The Wikipedia entry for Manon Gropius lists her occupation as “muse”. It was not an occupation for which she was paid, but she did inspire works of music, literature, and sculpture.
Alma Manon Anna Justina Carolina Gropius (nickname Mutzi) was born in Vienna, Austria in 1916. She was the daughter of Walter Gropius and Alma Schindler Mahler Gropius. Manon’s father, Walter Gropius, was one of the outstanding architects of the 20th century, and the founder of the Bauhaus school of art. Manon’s mother, Alma Gropius, was a composer, diarist, and socialite. Alma Gropius was an attractive woman known for a scandalous life of adulterous affairs and multiple divorces. Alma began an affair with poet Franz Werfel in 1917. Werfel was the father figure during Manon’s childhood.
Manon’s parents separated when Manon was two years old. Her early childhood was spent traveling between her mother’s three homes, two in Austria and one in Italy. She was short-tempered as a young child. At age five Manon decided that she wanted to be an actress, and that was her goal for the rest of her life. Alma was quite proud of her daughter Manon’s beauty, and she allowed Manon to go naked as much as possible.
Manon mellowed as she entered puberty. She developed an interest in religion. Although she had been baptized as a Protestant, Manon felt that the Catholic concept of spirituality was more compatible with her. In 1932 she converted to Catholicism. Manon’s kindness, innocence, and beauty made a deep impression on people. The author Elias Canetti described 16-year old Manon as “an angelic gazelle”.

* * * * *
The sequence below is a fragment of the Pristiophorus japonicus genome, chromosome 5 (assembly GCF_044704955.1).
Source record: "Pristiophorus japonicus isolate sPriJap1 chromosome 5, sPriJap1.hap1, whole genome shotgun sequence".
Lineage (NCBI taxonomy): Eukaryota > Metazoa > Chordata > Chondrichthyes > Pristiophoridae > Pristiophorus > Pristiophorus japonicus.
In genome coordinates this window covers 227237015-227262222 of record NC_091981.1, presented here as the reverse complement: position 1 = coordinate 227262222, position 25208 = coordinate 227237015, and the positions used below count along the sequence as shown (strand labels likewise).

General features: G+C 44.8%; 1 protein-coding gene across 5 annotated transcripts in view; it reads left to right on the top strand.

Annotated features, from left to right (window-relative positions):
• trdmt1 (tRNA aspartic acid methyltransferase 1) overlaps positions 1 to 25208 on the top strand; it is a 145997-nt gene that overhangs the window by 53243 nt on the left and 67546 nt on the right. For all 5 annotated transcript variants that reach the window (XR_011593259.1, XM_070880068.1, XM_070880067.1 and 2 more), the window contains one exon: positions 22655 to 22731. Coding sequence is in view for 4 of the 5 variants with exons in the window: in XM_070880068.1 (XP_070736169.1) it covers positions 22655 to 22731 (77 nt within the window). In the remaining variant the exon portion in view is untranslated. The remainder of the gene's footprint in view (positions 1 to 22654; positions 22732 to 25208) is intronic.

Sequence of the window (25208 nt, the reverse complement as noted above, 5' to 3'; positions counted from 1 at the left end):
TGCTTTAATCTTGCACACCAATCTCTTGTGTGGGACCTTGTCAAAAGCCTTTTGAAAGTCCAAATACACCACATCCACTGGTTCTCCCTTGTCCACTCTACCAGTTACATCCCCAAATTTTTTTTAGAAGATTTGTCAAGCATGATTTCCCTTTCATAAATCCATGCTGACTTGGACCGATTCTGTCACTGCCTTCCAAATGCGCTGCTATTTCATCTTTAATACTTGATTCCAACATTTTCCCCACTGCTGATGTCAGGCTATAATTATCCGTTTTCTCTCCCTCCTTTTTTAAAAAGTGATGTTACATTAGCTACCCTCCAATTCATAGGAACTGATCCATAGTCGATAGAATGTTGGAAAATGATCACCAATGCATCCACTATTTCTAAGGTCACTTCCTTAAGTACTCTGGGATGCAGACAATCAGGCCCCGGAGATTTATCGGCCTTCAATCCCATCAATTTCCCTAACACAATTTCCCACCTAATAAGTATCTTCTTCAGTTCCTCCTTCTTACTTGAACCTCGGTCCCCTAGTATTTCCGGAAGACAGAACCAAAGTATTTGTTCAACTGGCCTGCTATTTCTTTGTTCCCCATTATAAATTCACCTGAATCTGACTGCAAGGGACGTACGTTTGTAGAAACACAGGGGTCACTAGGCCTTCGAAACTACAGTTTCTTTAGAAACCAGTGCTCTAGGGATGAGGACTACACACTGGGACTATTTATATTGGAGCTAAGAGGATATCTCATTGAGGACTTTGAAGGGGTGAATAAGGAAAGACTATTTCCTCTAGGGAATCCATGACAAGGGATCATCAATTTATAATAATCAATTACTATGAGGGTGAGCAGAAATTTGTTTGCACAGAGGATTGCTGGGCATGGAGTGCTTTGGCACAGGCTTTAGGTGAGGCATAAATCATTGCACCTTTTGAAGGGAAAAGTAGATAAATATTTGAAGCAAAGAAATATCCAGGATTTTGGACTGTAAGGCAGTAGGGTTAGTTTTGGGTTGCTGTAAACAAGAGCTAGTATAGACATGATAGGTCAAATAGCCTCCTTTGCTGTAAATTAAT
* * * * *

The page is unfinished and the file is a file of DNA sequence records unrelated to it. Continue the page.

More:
Canetti considered Manon to be the opposite of her mother Alma. Alma, in Canetti’s opinion, viewed Manon as just another trophy of which to boast; like Alma’s expensive possessions, and the many men with whom she slept. As Alma aged her ability to manipulate men with her beauty waned. Alma apparently hoped to continue to manipulate men, at least vicariously, through her beautiful daughter Manon. Manon, however, was developing into a very gentle, non-manipulative young lady.
Franz Werfel seems to have had a deep platonic love and respect for his stepdaughter Manon. He compared her to saints, especially to St. Francis of Assisi, the patron of animals. This was because Manon had a remarkable affection for animals. Manon loved animals, and animals loved her. It is normal for a girl to love her pet cat, as Manon did, but Manon’s empathy with animals extended much farther. Domestic dogs and cats that did not know Manon would follow her. She could approach wild animals that normally fear people. Her affection was not only for cute animals like dogs and cats, but even included snakes.
In the spring of 1934 Manon caught polio in Venice, Italy. She started to recover to an extent, but other complications arose, and she was in poor health for the rest of her short life. She died a year later on Easter Monday 1935. She was eighteen.